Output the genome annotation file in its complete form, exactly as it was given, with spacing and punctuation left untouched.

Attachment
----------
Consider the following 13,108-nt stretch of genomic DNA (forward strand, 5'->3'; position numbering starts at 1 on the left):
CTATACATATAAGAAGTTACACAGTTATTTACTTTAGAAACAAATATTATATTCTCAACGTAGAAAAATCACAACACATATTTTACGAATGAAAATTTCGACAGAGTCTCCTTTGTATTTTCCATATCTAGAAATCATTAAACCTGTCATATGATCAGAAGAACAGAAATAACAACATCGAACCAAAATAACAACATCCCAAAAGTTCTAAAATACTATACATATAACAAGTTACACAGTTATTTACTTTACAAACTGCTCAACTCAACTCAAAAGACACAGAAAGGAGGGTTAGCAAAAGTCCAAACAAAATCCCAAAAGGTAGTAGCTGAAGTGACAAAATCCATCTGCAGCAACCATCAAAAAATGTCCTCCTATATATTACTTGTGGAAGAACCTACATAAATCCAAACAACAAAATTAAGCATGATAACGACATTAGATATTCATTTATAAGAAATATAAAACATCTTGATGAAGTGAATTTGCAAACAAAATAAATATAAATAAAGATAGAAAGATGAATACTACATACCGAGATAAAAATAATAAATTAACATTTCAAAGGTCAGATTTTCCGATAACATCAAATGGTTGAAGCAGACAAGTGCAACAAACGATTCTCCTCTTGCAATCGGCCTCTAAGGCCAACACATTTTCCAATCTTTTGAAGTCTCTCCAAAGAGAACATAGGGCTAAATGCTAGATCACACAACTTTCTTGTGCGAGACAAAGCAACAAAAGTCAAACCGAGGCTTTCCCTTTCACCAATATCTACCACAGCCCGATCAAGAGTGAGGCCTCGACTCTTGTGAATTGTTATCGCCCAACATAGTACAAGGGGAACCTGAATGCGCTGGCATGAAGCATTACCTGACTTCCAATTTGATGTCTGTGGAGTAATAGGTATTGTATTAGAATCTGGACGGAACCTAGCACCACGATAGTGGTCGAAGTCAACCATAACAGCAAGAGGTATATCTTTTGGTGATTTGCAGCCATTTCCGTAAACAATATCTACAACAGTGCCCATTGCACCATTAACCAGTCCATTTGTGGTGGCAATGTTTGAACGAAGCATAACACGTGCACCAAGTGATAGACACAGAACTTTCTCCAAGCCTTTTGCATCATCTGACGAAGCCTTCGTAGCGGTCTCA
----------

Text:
Consider the following 13,108-nt stretch of genomic DNA (forward strand, 5'->3'; position numbering starts at 1 on the left):
CTATACATATAAGAAGTTACACAGTTATTTACTTTAGAAACAAATATTATATTCTCAACGTAGAAAAATCACAACACATATTTTACGAATGAAAATTTCGACAGAGTCTCCTTTGTATTTTCCATATCTAGAAATCATTAAACCTGTCATATGATCAGAAGAACAGAAATAACAACATCGAACCAAAATAACAACATCCCAAAAGTTCTAAAATACTATACATATAACAAGTTACACAGTTATTTACTTTACAAACTGCTCAACTCAACTCAAAAGACACAGAAAGGAGGGTTAGCAAAAGTCCAAACAAAATCCCAAAAGGTAGTAGCTGAAGTGACAAAATCCATCTGCAGCAACCATCAAAAAATGTCCTCCTATATATTACTTGTGGAAGAACCTACATAAATCCAAACAACAAAATTAAGCATGATAACGACATTAGATATTCATTTATAAGAAATATAAAACATCTTGATGAAGTGAATTTGCAAACAAAATAAATATAAATAAAGATAGAAAGATGAATACTACATACCGAGATAAAAATAATAAATTAACATTTCAAAGGTCAGATTTTCCGATAACATCAAATGGTTGAAGCAGACAAGTGCAACAAACGATTCTCCTCTTGCAATCGGCCTCTAAGGCCAACACATTTTCCAATCTTTTGAAGTCTCTCCAAAGAGAACATAGGGCTAAATGCTAGATCACACAACTTTCTTGTGCGAGACAAAGCAACAAAAGTCAAACCGAGGCTTTCCCTTTCACCAATATCTACCACAGCCCGATCAAGAGTGAGGCCTCGACTCTTGTGAATTGTTATCGCCCAACATAGTACAAGGGGAACCTGAATGCGCTGGCATGAAGCATTACCTGACTTCCAATTTGATGTCTGTGGAGTAATAGGTATTGTATTAGAATCTGGACGGAACCTAGCACCACGATAGTGGTCGAAGTCAACCATAACAGCAAGAGGTATATCTTTTGGTGATTTGCAGCCATTTCCGTAAACAATATCTACAACAGTGCCCATTGCACCATTAACCAGTCCATTTGTGGTGGCAATGTTTGAACGAAGCATAACACGTGCACCAAGTGATAGACACAGAACTTTCTCCAAGCCTTTTGCATCATCTGACGAAGCCTTCGTAGCGGTCTCA